Photo: FotowatioSouthern California Edison on Wednesday announced another big photovoltaic power plant deal, this time to buy electricity from a 250-megawatt solar farm to be built by First Solar.
Add that contract to 831 megawatts’ worth of photovoltaic power purchase agreements the Los Angeles utility signed with SunPower and Fotowatio in January, and you’re talking some serious solar — more than a gigawatt. At peak output, that’s the equivalent capacity of a big nuclear power plant. I wouldn’t be surprised to see SoCal Edison execs tooling around town with “I ♥ PV” bumper stickers on their Chevrolet Volts and Nissan Leafs.
(And before you all hit the comment key, we know that a nuclear power plant generates electricity 24/7 while a solar farm only produces power when the sun shines.)
“First Solar’s industry-leading technology makes solar PV an excellent option for clean, emission-free power we can deliver to our customers,” Marc Ulrich, the utility’s vice president for renewable and alternative power, said in a statement. “When we get projects of this magnitude, we make great progress toward our renewable energy goals.”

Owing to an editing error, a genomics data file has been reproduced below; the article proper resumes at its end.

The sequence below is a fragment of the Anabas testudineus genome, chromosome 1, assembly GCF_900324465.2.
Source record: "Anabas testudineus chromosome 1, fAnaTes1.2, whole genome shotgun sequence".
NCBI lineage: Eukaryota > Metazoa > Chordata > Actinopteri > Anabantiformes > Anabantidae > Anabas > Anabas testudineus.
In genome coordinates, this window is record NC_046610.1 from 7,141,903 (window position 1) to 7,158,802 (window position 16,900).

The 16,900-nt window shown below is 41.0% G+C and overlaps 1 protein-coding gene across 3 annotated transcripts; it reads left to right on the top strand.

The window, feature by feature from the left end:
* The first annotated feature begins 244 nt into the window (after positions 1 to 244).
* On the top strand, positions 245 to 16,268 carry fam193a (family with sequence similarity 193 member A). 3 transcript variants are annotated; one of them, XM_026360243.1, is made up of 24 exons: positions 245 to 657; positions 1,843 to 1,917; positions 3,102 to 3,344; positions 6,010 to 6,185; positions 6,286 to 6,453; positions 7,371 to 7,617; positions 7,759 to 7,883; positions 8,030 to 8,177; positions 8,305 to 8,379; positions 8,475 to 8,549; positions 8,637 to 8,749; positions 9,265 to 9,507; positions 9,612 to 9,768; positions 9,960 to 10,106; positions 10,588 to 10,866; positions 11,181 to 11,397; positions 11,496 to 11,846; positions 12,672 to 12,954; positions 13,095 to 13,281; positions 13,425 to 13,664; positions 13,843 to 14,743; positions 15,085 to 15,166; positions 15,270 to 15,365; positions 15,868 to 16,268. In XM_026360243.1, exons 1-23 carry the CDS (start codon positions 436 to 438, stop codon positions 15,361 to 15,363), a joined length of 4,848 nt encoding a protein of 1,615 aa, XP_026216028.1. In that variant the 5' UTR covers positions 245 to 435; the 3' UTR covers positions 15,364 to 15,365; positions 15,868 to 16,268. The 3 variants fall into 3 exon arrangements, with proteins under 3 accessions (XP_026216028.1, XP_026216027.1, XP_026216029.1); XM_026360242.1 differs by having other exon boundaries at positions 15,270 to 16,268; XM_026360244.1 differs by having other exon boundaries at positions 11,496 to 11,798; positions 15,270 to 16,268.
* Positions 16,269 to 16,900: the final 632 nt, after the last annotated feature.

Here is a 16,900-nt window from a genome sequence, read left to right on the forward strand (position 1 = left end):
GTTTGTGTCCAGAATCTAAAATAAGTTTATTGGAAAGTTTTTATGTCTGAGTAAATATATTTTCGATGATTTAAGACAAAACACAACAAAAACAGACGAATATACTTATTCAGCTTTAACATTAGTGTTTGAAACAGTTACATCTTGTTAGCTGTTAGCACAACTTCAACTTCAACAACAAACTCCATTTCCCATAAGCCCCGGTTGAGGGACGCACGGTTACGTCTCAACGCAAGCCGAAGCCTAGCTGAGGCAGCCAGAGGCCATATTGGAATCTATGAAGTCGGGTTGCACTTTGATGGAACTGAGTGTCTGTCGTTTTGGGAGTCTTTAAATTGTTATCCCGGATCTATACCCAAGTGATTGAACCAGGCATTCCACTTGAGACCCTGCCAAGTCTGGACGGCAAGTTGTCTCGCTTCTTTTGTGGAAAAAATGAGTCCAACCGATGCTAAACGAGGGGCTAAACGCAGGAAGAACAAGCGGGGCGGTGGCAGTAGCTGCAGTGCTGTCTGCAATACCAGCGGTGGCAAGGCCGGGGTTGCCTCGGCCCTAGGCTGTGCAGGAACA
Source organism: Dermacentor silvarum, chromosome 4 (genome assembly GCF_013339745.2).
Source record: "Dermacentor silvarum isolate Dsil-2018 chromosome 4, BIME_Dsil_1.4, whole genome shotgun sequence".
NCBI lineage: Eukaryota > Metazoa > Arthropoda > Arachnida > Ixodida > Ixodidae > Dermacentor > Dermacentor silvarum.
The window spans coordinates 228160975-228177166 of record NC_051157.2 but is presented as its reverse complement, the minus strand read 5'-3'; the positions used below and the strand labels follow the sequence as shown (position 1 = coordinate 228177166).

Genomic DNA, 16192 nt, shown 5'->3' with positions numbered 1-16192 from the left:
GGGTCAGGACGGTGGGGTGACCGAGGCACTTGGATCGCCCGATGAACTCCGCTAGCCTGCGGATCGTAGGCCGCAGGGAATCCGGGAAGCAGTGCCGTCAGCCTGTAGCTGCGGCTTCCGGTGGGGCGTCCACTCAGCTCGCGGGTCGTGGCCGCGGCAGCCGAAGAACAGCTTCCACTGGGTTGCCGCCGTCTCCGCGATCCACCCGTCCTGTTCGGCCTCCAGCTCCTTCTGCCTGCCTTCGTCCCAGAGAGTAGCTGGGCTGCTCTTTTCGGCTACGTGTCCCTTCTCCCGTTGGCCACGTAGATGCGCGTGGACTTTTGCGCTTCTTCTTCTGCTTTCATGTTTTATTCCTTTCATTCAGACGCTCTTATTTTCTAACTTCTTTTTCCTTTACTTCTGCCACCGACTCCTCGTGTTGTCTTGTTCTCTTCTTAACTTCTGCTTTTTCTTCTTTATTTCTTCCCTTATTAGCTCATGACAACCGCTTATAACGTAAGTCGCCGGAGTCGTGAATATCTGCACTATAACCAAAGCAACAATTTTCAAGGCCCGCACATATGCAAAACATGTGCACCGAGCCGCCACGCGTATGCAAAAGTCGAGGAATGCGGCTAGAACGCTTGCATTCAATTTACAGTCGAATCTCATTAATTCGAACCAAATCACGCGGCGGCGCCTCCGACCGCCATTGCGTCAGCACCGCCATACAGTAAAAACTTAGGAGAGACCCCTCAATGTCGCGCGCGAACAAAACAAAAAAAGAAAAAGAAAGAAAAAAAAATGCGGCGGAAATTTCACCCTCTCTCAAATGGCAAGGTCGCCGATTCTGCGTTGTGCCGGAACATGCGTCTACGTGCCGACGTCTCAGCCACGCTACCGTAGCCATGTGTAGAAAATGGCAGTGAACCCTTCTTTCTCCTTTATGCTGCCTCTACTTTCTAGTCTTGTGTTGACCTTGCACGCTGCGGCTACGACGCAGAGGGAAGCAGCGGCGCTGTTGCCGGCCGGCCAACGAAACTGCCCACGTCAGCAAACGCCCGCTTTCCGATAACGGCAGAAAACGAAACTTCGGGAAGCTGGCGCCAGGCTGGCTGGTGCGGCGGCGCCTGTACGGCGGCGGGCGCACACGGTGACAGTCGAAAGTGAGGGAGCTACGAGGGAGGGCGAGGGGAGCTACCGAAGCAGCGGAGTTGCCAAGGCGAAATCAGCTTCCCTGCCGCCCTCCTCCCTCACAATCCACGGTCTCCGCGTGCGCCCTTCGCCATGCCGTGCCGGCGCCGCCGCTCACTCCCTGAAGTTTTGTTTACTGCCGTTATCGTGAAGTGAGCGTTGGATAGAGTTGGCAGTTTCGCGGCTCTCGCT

First Solar’s Silver State South project won’t be built in California, but in neighboring Nevada, as its name implies. Like another First Solar power plant project in Nevada, the 50-megawatt Silver State North solar farm, Silver State South is planned for federal land in the Mojave Desert.
The United States Interior Department last October signed off on a lease for the Silver State North power plant, but the 250-megawatt project for Southern California Edison is still undergoing environmental review.
First Solar spokesman Alan Bernheimer told me Tuesday that the company hopes to secure a lease for 2,500 acres of desert land near the casino border town of Primm by the end of 2011. (The U.S. Bureau of Land Management on its website said it expects to issue a decision on Silver State South in 2012.)
According to Southern California Edison, Silver State South is set to begin producing electricity in early 2014 and will be fully built out by May 2017.
There are some obstacles to overcome, however. The project depends on the construction of a major transmission line proposed by Southern California Edison.
And it would be built adjacent to an area that some environmentalists consider key habitat for the imperiled desert tortoise and other fauna and flora. Last month, a 370-megawatt solar thermal power plant under construction by BrightSource Energy a few miles away became the subject of a lawsuit filed by Western Watersheds Projects. The suit contends the Interior Department and BLM officials failed to properly consider the environmental impact of the BrightSource project on the desert tortoise and other wildlife.
Regardless of the outcome of the Silver State South power plant, First Solar has plenty of other photovoltaic farms in the pipeline. According to Bernheimer, the company has signed contracts for 2,000 megawatts’ worth of big solar projects.